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October 25th, 2010
05:32 PM ET

Was cholera in Haiti before the earthquake?

The fast moving cholera outbreak has sickened more than 3,000 people and resulted in more than 250 deaths in the island nation of Haiti. This infectious disease has not been seen on the island since the 1960s and doctors are working around the clock to get the outbreak under control.

"We expect these cases to increase and infection to emerge," said Dr. Jon Andrus, deputy director of Pan American Health Organization. "We had put in an early warning system to watch for these consequences, since the earthquake on January 12. So we are prepared if the numbers become more widespread. We are ready to handle this infection."

But according to Dr. Anthony Fauci, director, National Institute of Allergy and Infectious Diseases at the National Institutes of Health, the bacteria must have been in Haiti already, beneath the surface, and poor sanitation helped trigger the outbreak.

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Smoking boosts risk for Alzheimer's
October 25th, 2010
04:52 PM ET

Smoking boosts risk for Alzheimer's

Here's yet another reason to stop smoking: It elevates the risk of Alzheimer's disease and vascular dementia, according to a new study.

An analysis of more than 20,000 men and women found a 157 percent heightened risk of Alzheimer's disease in people who had smoked more than two packs of cigarettes a day. For vascular dementia, the second most common form of dementia, these smokers had a 172 percent increased risk.

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October 25th, 2010
04:27 PM ET

How you react to lost sleep may be in your genes

Genetics may affect an individual's response to sleep deprivation, according to a study published in the journal Neurology.

Researchers at the University of Pennsylvania School of Medicine studied 92 people who did not carry the gene DQB1*0602 and 37 people who were carriers of the gene, whom they considered to be healthy sleepers. The gene is closely associated with narcolepsy, a disorder characterized by excessive daytime sleepiness and caused by the brain's inability to normally regulate sleep-wake cycles. Not everyone who has the gene variant has narcolepsy.

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Meditation: Focus on now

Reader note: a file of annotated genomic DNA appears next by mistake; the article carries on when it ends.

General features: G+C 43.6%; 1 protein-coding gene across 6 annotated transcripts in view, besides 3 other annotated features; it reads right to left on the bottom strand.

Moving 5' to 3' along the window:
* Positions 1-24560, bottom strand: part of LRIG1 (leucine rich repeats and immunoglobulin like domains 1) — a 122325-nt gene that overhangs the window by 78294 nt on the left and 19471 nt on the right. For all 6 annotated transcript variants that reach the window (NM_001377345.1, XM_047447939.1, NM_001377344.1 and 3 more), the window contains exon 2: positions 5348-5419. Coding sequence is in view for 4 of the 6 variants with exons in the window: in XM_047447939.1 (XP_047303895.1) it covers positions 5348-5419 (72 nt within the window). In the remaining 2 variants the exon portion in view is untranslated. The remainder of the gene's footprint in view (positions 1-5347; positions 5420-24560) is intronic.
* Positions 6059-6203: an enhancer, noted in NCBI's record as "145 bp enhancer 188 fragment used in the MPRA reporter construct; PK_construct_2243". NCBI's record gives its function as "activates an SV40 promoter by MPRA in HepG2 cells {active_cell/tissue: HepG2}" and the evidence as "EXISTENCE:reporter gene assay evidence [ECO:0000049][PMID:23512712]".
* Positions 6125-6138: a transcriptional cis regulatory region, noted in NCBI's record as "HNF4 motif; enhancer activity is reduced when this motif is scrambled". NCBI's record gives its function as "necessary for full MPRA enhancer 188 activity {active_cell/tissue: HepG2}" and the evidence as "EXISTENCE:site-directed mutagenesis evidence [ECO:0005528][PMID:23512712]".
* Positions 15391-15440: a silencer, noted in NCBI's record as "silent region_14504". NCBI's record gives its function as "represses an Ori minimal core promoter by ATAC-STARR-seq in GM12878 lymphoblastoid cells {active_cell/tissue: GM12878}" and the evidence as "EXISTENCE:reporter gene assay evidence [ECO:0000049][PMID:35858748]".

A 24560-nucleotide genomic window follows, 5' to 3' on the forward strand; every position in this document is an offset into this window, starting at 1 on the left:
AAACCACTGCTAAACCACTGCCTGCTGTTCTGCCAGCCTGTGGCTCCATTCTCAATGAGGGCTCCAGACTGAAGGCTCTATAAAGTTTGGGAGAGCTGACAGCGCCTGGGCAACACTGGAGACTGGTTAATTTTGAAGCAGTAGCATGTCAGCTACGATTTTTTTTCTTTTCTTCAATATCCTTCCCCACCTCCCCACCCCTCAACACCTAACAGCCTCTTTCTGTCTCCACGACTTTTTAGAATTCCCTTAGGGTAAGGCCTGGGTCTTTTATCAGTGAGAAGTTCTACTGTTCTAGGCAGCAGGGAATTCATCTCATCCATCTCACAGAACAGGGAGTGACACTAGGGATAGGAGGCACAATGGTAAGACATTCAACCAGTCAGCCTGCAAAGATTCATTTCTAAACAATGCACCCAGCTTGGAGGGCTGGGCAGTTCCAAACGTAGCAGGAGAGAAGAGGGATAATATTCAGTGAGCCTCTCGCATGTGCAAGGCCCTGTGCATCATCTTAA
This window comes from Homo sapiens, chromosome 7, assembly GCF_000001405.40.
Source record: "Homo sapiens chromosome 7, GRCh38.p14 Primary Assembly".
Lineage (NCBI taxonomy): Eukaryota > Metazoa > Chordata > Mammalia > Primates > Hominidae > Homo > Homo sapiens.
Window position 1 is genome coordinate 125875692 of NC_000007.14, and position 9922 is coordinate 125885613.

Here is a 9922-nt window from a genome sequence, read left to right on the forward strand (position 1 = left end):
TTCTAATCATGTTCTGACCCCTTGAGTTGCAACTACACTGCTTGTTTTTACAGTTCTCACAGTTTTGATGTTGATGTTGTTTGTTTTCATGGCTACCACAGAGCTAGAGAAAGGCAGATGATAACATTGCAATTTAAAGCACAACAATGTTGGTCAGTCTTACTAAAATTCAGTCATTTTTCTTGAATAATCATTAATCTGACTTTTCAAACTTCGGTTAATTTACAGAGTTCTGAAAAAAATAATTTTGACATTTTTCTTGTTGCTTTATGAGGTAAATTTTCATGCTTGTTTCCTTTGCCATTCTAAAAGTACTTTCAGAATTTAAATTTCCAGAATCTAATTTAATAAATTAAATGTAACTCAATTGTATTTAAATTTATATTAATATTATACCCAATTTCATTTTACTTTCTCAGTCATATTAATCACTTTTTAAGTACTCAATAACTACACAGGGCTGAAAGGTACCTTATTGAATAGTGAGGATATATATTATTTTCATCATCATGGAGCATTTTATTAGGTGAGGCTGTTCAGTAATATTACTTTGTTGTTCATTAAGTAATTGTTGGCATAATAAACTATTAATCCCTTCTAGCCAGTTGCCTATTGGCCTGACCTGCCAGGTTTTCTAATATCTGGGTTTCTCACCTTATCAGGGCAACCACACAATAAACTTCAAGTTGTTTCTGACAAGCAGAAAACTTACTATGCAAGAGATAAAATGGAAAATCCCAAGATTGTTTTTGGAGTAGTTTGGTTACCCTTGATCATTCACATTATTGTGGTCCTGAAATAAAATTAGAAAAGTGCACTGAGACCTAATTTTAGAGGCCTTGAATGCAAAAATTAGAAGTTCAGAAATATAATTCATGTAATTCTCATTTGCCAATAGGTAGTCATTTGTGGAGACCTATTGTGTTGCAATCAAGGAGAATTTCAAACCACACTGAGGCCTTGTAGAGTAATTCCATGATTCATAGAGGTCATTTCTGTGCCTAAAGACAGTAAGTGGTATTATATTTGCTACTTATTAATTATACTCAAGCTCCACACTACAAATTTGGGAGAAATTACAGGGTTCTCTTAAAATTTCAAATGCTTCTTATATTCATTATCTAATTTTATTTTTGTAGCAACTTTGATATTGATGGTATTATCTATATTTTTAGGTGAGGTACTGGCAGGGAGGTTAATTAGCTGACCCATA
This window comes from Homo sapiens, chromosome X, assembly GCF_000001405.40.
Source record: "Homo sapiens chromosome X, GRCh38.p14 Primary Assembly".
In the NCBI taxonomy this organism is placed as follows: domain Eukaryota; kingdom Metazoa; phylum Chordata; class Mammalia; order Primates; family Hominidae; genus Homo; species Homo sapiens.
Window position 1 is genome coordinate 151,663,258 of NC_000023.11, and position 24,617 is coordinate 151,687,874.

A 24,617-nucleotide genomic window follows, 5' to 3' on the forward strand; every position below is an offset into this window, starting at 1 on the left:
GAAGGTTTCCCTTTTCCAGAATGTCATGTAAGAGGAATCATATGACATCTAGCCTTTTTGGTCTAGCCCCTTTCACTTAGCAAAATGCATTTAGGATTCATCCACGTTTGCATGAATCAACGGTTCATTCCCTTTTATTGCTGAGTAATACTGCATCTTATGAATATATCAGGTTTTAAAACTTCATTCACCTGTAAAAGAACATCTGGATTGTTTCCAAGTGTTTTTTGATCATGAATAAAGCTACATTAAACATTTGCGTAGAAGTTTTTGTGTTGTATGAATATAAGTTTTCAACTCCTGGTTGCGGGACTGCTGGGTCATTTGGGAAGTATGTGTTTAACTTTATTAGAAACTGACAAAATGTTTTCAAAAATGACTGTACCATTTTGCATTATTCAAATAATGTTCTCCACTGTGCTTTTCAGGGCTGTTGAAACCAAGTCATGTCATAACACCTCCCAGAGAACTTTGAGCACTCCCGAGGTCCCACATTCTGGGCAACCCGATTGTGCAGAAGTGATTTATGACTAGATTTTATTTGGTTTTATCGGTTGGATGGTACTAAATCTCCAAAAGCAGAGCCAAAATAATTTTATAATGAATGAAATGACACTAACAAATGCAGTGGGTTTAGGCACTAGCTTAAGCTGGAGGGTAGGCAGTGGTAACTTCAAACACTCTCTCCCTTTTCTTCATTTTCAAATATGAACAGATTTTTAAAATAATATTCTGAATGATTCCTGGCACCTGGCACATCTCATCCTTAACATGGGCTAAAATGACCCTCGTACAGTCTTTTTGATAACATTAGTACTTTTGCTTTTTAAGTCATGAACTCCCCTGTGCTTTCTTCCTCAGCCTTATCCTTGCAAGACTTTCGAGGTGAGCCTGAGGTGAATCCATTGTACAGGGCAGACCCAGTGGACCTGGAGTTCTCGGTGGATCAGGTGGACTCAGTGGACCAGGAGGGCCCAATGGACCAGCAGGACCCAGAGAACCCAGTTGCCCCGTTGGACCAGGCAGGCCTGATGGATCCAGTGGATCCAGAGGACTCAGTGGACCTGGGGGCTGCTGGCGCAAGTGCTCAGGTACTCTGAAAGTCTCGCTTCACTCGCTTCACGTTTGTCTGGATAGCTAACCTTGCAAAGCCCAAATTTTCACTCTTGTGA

October 25th, 2010
08:58 AM ET

Meditation: Focus on now

This week, The Chart and CNN's Belief blog take a deeper look at meditation, what it is and how it can change us physically and emotionally.

 

Everyone has busy, stressful days and feels distracted by a multitude of tasks and obligations. Many people find stress reduction, as well as physical benefits,  in meditation, as found in an ongoing study.

Here's the low-down on what meditation is and how to get started.

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October 25th, 2010
08:28 AM ET

Why is my scalp so itchy?

Every weekday, a CNNHealth expert doctor answers a viewer question. On Monday, it's Dr. Jennifer Shu, a pediatrician.

Question asked by Cindy of St. Louis, Missouri

My scalp has been itching really bad for about two months, I don't have lice or a flaky scalp, it's not even red. Any idea what would cause this? FULL POST


October 25th, 2010
12:05 AM ET

Teens (and parents) not always truthful about drug use

Although health experts and most parents know that some teens experiment with drugs, many kids often do not voluntarily admit to using illicit substances, even when they know they could undergo a drug test that could prove it.

In a study published Monday in the journal Pediatrics, researchers at Wayne State University in Detroit, Michigan, surveyed more than 400 high-risk urban teens and their parents or caretakers. After asking about drug use (marijuana, cocaine, opiates, alcohol, tobacco) in a questionnaire, teen and adult hair samples were taken and tested for cocaine and opiates. The data found that young people were 52 percent more likely to test positive for cocaine in their hair samples than they were to actually report using cocaine on their questionnaires.

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October 25th, 2010
12:01 AM ET

First four months critical for new baby's sleep habits

One of the challenges faced by new parents is getting their infant to sleep through the night and on to a sleep schedule similar to that of Mom and Dad. A new study in the journal Pediatrics finds that most babies will sleep five to eight hours per night by their fourth month of life.

"Sleep is important for optimal growth and development and also goes a long way towards a baby’s mood, " said Dr. Jennifer Shu, a practicing pediatrician and CNNHealth's Living Well expert. "Most newborn babies sleep about 16 to 20 hours per day (ie, more asleep than they are awake) and by a few weeks of age they already tend to sleep more at night than in the day. There can definitely be some differences, however, with some babies needing less sleep overall or less daytime sleep than others.

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About this blog

Get a behind-the-scenes look at the latest stories from CNN Chief Medical Correspondent, Dr. Sanjay Gupta, Senior Medical Correspondent Elizabeth Cohen and the CNN Medical Unit producers. They'll share news and views on health and medical trends - info that will help you take better care of yourself and the people you love.

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